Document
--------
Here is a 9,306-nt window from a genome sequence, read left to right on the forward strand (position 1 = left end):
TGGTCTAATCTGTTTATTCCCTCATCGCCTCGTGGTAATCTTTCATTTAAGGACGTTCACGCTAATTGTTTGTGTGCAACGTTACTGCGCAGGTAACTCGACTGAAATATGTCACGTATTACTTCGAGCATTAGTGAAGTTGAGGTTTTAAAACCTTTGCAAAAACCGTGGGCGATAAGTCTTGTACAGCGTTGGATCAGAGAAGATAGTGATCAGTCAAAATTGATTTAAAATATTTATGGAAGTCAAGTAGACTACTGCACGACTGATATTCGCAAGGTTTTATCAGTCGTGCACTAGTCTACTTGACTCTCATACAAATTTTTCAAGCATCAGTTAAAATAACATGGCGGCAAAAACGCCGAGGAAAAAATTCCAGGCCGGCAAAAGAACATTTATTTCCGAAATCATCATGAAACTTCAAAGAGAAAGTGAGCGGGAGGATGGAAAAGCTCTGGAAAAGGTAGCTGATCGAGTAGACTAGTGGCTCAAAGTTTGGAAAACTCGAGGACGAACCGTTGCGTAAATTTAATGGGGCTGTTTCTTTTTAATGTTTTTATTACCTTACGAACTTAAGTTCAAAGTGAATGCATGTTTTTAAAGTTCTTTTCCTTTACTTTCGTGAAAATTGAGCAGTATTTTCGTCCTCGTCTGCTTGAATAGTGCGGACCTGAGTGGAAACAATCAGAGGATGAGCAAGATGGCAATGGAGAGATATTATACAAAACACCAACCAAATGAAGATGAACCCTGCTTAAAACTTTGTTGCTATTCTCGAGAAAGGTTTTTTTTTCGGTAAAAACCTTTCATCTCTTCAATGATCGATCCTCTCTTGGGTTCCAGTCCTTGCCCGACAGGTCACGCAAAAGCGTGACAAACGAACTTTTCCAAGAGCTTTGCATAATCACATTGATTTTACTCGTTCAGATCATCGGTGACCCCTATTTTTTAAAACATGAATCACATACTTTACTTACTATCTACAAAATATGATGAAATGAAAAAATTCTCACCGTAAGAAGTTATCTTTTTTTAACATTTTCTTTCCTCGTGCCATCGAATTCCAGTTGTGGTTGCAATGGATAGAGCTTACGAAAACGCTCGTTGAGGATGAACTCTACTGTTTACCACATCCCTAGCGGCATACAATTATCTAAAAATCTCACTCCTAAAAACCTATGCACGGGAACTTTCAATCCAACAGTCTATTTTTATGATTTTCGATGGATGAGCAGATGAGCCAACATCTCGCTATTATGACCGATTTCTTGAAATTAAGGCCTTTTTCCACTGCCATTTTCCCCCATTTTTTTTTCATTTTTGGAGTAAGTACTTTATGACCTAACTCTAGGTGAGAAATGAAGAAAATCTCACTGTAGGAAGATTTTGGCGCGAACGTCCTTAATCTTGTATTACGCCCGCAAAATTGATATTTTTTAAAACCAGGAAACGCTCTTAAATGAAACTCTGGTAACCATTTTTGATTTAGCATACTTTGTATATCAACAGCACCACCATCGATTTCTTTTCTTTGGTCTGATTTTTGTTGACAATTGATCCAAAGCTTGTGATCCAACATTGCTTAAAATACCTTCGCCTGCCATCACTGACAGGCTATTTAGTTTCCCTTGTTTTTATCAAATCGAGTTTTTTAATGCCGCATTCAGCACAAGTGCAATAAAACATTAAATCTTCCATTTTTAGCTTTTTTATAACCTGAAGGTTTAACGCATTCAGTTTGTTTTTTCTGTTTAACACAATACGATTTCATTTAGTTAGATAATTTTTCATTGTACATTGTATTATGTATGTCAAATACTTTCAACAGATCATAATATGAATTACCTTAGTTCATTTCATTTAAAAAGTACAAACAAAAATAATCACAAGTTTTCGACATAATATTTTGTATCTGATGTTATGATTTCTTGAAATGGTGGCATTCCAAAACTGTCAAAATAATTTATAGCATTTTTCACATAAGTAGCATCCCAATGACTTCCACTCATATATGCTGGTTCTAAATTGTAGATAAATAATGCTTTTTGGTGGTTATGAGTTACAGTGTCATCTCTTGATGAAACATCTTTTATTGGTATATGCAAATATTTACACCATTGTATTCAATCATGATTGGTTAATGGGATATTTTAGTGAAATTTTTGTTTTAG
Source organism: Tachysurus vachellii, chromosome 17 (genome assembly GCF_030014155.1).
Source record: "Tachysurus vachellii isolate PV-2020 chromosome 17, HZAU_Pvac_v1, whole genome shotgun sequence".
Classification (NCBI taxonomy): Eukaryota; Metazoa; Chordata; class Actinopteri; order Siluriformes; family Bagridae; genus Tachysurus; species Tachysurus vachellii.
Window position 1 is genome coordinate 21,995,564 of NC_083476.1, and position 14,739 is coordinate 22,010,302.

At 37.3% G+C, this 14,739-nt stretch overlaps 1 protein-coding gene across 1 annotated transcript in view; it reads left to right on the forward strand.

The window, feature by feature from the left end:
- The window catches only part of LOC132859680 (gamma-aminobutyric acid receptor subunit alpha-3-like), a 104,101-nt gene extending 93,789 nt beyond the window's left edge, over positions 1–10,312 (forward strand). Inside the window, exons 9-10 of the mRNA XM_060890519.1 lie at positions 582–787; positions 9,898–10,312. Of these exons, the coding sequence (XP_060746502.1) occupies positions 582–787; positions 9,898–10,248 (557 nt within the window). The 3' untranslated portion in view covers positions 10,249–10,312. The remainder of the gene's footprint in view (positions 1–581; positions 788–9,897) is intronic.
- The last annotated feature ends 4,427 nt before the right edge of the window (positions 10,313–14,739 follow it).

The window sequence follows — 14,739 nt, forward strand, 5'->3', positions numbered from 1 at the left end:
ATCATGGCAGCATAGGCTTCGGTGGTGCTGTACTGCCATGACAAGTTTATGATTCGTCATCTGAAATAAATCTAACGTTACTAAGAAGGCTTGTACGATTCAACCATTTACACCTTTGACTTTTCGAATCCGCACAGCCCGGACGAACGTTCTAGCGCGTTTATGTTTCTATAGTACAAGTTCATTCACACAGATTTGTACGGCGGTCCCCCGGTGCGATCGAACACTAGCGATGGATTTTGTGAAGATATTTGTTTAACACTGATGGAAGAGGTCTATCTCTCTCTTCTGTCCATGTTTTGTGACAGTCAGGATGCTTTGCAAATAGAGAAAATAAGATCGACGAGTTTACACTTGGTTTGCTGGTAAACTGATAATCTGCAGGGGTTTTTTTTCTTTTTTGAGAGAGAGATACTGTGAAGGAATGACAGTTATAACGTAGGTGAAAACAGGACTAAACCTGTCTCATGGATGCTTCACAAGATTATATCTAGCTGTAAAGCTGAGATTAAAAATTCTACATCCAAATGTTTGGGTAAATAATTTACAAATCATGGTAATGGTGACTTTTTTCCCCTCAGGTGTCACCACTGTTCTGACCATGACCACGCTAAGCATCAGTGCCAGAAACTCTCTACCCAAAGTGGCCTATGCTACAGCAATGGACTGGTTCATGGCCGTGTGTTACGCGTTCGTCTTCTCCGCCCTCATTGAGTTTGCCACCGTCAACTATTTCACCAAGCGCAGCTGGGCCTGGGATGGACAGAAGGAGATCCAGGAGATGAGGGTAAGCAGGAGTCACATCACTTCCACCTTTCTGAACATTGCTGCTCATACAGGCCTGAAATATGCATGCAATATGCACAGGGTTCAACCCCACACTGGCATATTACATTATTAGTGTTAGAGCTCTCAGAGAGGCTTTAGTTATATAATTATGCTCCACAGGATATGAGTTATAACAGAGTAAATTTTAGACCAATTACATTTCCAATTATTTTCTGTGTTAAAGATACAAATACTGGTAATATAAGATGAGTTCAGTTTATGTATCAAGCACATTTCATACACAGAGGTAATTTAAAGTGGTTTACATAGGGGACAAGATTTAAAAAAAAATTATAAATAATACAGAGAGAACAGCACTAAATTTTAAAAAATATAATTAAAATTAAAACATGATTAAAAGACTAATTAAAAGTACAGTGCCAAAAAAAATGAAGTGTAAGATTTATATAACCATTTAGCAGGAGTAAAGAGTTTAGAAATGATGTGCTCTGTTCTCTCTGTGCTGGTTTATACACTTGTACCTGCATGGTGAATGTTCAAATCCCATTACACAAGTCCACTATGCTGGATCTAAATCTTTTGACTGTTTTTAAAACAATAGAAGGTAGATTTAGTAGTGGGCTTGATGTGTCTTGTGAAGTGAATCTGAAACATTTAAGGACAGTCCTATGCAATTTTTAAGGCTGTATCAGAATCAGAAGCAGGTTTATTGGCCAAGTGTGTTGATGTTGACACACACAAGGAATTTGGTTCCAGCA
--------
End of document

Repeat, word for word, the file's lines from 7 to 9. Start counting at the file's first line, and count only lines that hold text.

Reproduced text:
At 37.3% G+C, this 14,739-nt stretch overlaps 1 protein-coding gene across 1 annotated transcript in view; it reads left to right on the forward strand.

The window, feature by feature from the left end:
- The window catches only part of LOC132859680 (gamma-aminobutyric acid receptor subunit alpha-3-like), a 104,101-nt gene extending 93,789 nt beyond the window's left edge, over positions 1–10,312 (forward strand). Inside the window, exons 9-10 of the mRNA XM_060890519.1 lie at positions 582–787; positions 9,898–10,312. Of these exons, the coding sequence (XP_060746502.1) occupies positions 582–787; positions 9,898–10,248 (557 nt within the window). The 3' untranslated portion in view covers positions 10,249–10,312. The remainder of the gene's footprint in view (positions 1–581; positions 788–9,897) is intronic.